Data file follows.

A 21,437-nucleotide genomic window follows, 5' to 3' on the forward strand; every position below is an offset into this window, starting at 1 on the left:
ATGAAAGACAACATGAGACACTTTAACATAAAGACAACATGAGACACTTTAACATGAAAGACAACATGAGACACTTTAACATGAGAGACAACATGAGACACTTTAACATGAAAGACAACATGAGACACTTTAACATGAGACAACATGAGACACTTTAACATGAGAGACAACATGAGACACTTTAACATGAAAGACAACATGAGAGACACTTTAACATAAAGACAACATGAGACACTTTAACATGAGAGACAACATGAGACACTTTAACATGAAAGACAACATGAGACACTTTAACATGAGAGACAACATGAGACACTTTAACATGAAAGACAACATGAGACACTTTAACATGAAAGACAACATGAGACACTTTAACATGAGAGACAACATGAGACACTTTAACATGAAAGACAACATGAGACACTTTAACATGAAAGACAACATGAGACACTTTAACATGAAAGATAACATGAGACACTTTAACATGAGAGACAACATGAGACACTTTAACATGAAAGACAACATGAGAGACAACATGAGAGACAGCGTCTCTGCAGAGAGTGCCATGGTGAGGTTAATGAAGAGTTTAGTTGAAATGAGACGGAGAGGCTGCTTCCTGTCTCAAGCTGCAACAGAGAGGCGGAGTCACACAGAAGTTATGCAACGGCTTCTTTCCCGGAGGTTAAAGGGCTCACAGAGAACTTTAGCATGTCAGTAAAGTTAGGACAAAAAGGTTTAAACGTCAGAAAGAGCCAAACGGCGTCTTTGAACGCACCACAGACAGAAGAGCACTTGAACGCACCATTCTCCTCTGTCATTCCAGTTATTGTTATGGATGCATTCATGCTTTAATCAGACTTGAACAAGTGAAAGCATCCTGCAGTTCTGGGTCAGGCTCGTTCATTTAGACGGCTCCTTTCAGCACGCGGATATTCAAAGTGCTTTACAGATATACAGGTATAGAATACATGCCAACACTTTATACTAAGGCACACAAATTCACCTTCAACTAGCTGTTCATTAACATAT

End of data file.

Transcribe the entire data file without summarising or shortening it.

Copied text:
A 21,437-nucleotide genomic window follows, 5' to 3' on the forward strand; every position below is an offset into this window, starting at 1 on the left:
ATGAAAGACAACATGAGACACTTTAACATAAAGACAACATGAGACACTTTAACATGAAAGACAACATGAGACACTTTAACATGAGAGACAACATGAGACACTTTAACATGAAAGACAACATGAGACACTTTAACATGAGACAACATGAGACACTTTAACATGAGAGACAACATGAGACACTTTAACATGAAAGACAACATGAGAGACACTTTAACATAAAGACAACATGAGACACTTTAACATGAGAGACAACATGAGACACTTTAACATGAAAGACAACATGAGACACTTTAACATGAGAGACAACATGAGACACTTTAACATGAAAGACAACATGAGACACTTTAACATGAAAGACAACATGAGACACTTTAACATGAGAGACAACATGAGACACTTTAACATGAAAGACAACATGAGACACTTTAACATGAAAGACAACATGAGACACTTTAACATGAAAGATAACATGAGACACTTTAACATGAGAGACAACATGAGACACTTTAACATGAAAGACAACATGAGAGACAACATGAGAGACAGCGTCTCTGCAGAGAGTGCCATGGTGAGGTTAATGAAGAGTTTAGTTGAAATGAGACGGAGAGGCTGCTTCCTGTCTCAAGCTGCAACAGAGAGGCGGAGTCACACAGAAGTTATGCAACGGCTTCTTTCCCGGAGGTTAAAGGGCTCACAGAGAACTTTAGCATGTCAGTAAAGTTAGGACAAAAAGGTTTAAACGTCAGAAAGAGCCAAACGGCGTCTTTGAACGCACCACAGACAGAAGAGCACTTGAACGCACCATTCTCCTCTGTCATTCCAGTTATTGTTATGGATGCATTCATGCTTTAATCAGACTTGAACAAGTGAAAGCATCCTGCAGTTCTGGGTCAGGCTCGTTCATTTAGACGGCTCCTTTCAGCACGCGGATATTCAAAGTGCTTTACAGATATACAGGTATAGAATACATGCCAACACTTTATACTAAGGCACACAAATTCACCTTCAACTAGCTGTTCATTAACATAT